The Day You Run From a Wildfire (a mostly visual essay)
Moving to the Bay Area from NY to get married and start a family this past spring has led to the best summer of my life. Ashley and I were launched into west coast life via cross-country drive with our pooch companion, a rescue named Indy. As an aside, I’d heartily recommend to anyone who has ever had even an inkling of a nomadic wandering to pursue it. One of the reasons for this personal fulfillment has been because my wife Ashley and I have finally been able to help out on the family owned vineyard. Being from deep country myself, I spent much of my youth on farms. The process of farming grapes provides ample zen like activities, such as walking the rows and tucking the vines but are contrasted with lots of physical labor, especially when in search of a statewide problem of not having enough water.
The summer has proven that wildfires are an issue that the state of California continues to struggle with. Wildfires start and rage through thousands of acres throughout the state, sights we’d see from our couch. Concerned friends would reach out to confirm our thankful safety. By the end of this past Saturday, we’d become incredibly aware of just how severe wildfires can be. The drought has brought struggles to farms across the state and last week’s heat wave served as the tinderbox igniting a worst case scenario for many people.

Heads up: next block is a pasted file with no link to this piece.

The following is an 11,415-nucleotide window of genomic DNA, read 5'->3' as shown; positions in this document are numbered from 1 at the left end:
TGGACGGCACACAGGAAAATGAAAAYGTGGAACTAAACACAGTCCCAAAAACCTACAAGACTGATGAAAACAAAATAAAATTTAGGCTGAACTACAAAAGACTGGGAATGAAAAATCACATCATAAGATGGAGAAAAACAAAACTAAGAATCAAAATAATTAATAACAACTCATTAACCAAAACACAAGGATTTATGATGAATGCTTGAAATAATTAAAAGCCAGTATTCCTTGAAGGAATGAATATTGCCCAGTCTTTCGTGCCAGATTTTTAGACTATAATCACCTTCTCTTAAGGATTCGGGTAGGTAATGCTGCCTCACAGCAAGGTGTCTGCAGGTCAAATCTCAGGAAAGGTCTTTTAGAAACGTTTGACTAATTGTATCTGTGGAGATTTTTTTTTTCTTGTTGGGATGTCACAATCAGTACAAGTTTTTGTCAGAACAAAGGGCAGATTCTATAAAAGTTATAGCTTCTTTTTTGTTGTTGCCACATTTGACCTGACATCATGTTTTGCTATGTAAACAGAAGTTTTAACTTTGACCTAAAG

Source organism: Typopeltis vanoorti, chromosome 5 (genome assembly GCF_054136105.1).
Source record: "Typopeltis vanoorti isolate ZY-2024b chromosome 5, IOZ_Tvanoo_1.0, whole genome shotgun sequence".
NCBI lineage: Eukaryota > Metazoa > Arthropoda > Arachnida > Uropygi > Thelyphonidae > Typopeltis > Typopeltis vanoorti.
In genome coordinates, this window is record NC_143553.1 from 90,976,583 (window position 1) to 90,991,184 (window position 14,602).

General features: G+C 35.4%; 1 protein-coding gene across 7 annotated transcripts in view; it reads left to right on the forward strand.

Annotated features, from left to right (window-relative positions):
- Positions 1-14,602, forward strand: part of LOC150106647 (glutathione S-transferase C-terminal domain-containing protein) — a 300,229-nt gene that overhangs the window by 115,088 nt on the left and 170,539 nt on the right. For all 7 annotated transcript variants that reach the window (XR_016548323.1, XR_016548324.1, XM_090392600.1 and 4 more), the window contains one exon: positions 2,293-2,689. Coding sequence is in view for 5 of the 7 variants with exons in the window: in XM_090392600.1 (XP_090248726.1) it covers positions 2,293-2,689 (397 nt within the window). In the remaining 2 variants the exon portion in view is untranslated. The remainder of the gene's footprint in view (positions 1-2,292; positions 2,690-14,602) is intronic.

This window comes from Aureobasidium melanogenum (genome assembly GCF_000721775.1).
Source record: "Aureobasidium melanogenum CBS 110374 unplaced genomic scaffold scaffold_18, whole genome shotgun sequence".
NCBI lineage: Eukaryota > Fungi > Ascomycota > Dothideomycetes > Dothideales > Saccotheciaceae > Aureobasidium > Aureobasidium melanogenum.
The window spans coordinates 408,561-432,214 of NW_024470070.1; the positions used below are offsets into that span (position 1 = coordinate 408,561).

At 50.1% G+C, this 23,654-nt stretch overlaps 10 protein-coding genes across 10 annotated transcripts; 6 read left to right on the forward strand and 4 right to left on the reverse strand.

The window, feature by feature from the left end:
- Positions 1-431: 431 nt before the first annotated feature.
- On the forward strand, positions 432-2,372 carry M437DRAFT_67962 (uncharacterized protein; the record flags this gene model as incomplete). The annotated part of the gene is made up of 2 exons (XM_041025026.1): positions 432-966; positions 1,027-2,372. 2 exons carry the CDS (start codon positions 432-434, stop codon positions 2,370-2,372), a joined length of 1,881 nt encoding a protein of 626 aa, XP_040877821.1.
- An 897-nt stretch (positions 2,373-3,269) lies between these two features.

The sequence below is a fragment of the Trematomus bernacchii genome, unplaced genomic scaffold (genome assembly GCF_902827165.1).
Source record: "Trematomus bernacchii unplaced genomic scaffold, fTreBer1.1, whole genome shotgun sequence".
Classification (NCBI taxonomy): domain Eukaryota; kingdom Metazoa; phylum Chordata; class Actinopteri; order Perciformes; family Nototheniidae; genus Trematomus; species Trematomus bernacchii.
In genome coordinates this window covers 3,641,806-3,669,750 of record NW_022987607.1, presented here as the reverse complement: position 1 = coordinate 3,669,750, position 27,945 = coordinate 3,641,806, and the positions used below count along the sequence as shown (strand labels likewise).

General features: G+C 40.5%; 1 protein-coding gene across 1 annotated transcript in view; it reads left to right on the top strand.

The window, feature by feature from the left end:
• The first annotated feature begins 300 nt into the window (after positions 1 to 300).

Being a small operation nestled in Pope Valley, the Cadden Family Vineyard grows only 6 acres of varying grape varietals. We are far from the multi-thousand acre Disneyland like wineries that operate in Napa proper. Ashley’s brother — Tom has taken on a majority of responsibility for which we were happy to help share the load for. Up until this past weekend, we had harvested Sauvignon Blanc and Malbec. We recently attended the release party for our ’13 crop’s designate (we don’t make wine, just grow the grapes and sell) which was delicious! Given the “resplendent” nature of the farm there was always ample opportunity for taking nice pictures.
Indy, especially loves the ranch and can often be found with varying shades of orange-ish dust and dirt on her coat.
It was with great enthusiasm we approached this past weekend’s pick because it signaled a rest period being the last of the season. We woke up dark and early to harvest. Throughout the day there would be odd little omens that we ignored as we scrambled to water the vines, eventually using a garden hose.
Rise and harvest!
Unfortunately, our pick team had conducted a night-time harvest the night before and became unavailable. Being a persistent issue for the ranch, this necessitated further watering which required
In the quiet moments of waiting during the workday, we would do our best pass the time. Later, the horses we’d been watching all summer, two starting as foals, finally became comfortable enough with our presence to approach us. We made fast friends.
When it came time to grab lunch we naturally chose our sandwich mainstay W F Giugni & Son Grocery Co in St. Helena. While driving over Howell mountain, we noticed the wind had pushed piles and piles of pine needles into the roads. Definitely an odd little occurrence but hey, there were sandwiches to think about.